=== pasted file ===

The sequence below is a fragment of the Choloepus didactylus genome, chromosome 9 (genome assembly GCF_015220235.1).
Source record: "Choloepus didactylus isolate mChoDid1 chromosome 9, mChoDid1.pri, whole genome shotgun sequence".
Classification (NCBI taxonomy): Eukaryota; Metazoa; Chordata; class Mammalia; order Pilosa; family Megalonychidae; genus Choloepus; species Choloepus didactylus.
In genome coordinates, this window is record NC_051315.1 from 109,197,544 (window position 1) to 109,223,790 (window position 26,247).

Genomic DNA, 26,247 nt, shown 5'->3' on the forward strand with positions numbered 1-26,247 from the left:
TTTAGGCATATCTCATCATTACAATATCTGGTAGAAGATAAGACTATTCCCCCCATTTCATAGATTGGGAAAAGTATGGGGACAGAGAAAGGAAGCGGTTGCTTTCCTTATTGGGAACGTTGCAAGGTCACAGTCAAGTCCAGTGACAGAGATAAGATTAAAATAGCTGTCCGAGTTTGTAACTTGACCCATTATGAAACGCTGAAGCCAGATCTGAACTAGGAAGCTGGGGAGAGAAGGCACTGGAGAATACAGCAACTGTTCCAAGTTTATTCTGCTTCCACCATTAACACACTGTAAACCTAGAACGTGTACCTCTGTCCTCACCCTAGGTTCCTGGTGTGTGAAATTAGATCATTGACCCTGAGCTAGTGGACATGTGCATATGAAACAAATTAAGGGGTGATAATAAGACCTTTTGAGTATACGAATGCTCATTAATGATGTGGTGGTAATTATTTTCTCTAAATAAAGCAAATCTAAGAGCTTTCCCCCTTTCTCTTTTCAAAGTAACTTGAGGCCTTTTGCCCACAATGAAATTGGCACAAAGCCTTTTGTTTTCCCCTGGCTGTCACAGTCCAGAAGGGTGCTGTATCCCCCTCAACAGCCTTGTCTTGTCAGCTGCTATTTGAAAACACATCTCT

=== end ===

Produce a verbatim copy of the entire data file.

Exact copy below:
The sequence below is a fragment of the Choloepus didactylus genome, chromosome 9 (genome assembly GCF_015220235.1).
Source record: "Choloepus didactylus isolate mChoDid1 chromosome 9, mChoDid1.pri, whole genome shotgun sequence".
Classification (NCBI taxonomy): Eukaryota; Metazoa; Chordata; class Mammalia; order Pilosa; family Megalonychidae; genus Choloepus; species Choloepus didactylus.
In genome coordinates, this window is record NC_051315.1 from 109,197,544 (window position 1) to 109,223,790 (window position 26,247).

Genomic DNA, 26,247 nt, shown 5'->3' on the forward strand with positions numbered 1-26,247 from the left:
TTTAGGCATATCTCATCATTACAATATCTGGTAGAAGATAAGACTATTCCCCCCATTTCATAGATTGGGAAAAGTATGGGGACAGAGAAAGGAAGCGGTTGCTTTCCTTATTGGGAACGTTGCAAGGTCACAGTCAAGTCCAGTGACAGAGATAAGATTAAAATAGCTGTCCGAGTTTGTAACTTGACCCATTATGAAACGCTGAAGCCAGATCTGAACTAGGAAGCTGGGGAGAGAAGGCACTGGAGAATACAGCAACTGTTCCAAGTTTATTCTGCTTCCACCATTAACACACTGTAAACCTAGAACGTGTACCTCTGTCCTCACCCTAGGTTCCTGGTGTGTGAAATTAGATCATTGACCCTGAGCTAGTGGACATGTGCATATGAAACAAATTAAGGGGTGATAATAAGACCTTTTGAGTATACGAATGCTCATTAATGATGTGGTGGTAATTATTTTCTCTAAATAAAGCAAATCTAAGAGCTTTCCCCCTTTCTCTTTTCAAAGTAACTTGAGGCCTTTTGCCCACAATGAAATTGGCACAAAGCCTTTTGTTTTCCCCTGGCTGTCACAGTCCAGAAGGGTGCTGTATCCCCCTCAACAGCCTTGTCTTGTCAGCTGCTATTTGAAAACACATCTCT